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Unconventional CD8+ T Cells (CD4dimCD8bright Cells) In Anti-HIV Immunity And Neuropathogenesis | 2258
ISSN 2155-6113

Journal of AIDS & Clinical Research
Open Access

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Unconventional CD8+ T cells (CD4dimCD8bright cells) in anti-HIV immunity and neuropathogenesis

Lena Al-Harthi

: J Antivir Antiretrovir

C onventional paradigm of T cell biology tells us that expression of the CD4 and CD8 molecules on mature T cells is mutually exclusive. However, my group and others have identified a unique subset of CD8+ T cells that co-express CD4 dimly on their surface. This subset is termed CD4dimCD8bright T cells or double positive (DP) T cells. DP cells represent a genuine phenotype of CD8+ T cells. They express αβ TCR and αβ CD8 and are not prematurely released from the thymus. Post TCR or superantigen stimulation, 15-60% of purified CD8+ T cells induce stable CD4 expression on their surface. DP cells constitute 3-5% of peripheral CD8+ T cells in healthy donors and are expanded to up to 15% among HIV long-term nonprogressors. DP cells are highly enriched in anti-viral (CMV and HIV) responses. In comparison to their CD8 single-positive T cell counterparts, DP cells constitute greater than 55% of anti-HIV and -CMV responses, as evaluated by MHC-I tetramer analysis, polyfunctional cytokine and effector molecule expression, and antigen-specific proliferation. DP cells are also highly enriched in β -catenin expression, a pro-survival transcriptional co-activator that drives CD4 induction on CD8+ T cells and may protect them from activation-induced cell death. DP cells are found in the CNS of HIV-infected NOD/SCID/IL-2rcγ-/- mice reconstituted with human peripheral blood lymphocytes and while they are susceptible to HIV infection, they are not depleted to the same extent as CD4+ T cells. Astrocyte-conditioned media also induces CD4 expression on CD8+ T cells. Our findings identify DP cells as a potent anti-viral T cell subset; however, their contributing role to HIV-associated neurocognitive impairment, whether protective or pathogenic, remains to be elucidated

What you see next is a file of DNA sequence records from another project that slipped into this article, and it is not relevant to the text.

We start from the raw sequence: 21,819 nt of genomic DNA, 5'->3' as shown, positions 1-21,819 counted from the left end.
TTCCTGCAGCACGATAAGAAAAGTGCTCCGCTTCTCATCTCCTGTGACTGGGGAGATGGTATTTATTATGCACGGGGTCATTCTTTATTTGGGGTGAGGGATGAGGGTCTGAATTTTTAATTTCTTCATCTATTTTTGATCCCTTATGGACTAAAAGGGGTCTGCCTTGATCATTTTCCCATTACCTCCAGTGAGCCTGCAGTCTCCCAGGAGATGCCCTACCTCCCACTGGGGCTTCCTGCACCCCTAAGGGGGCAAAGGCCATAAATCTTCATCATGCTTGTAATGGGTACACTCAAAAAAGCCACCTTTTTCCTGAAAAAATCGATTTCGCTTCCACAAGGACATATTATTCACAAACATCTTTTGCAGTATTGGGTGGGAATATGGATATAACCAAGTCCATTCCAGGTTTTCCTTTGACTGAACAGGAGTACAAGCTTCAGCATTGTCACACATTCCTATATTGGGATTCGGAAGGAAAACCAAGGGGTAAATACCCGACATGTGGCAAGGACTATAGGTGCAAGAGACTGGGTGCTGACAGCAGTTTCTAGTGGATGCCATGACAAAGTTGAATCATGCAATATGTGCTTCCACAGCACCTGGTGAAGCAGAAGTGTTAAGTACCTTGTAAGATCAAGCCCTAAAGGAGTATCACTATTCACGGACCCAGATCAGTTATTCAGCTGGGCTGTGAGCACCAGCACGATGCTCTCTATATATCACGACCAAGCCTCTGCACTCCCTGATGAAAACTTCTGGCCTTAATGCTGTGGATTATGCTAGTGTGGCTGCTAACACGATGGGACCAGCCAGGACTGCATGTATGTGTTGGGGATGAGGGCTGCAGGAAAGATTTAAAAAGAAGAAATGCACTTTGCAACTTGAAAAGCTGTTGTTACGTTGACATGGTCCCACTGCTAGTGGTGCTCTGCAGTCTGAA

Dr. Al-Harthi is a Professor in the Department of Immunology/Microbiology at Rush University Medical Center in Chicago, IL. She has over 60 peer-reviewed publications and invited reviews/book chapters. Her research over the past 16 years has focused on HIV/host interactions, with a special emphasis on bridging basic and clinical science in the HIV/AIDS field. Because of her experience in HIV molecular biology, immunology, and neuroAIDS, she has been able to probe mechanistic questions that are clinically relevant to HIV/AIDS. She is actively investigating the molecular pathways by which Wnt/β-catenin signaling inhibits HIV replication, its impacts on HIV neuropathogenesis, and the role of host and viral factors in modulating β -catenin interaction with HIV.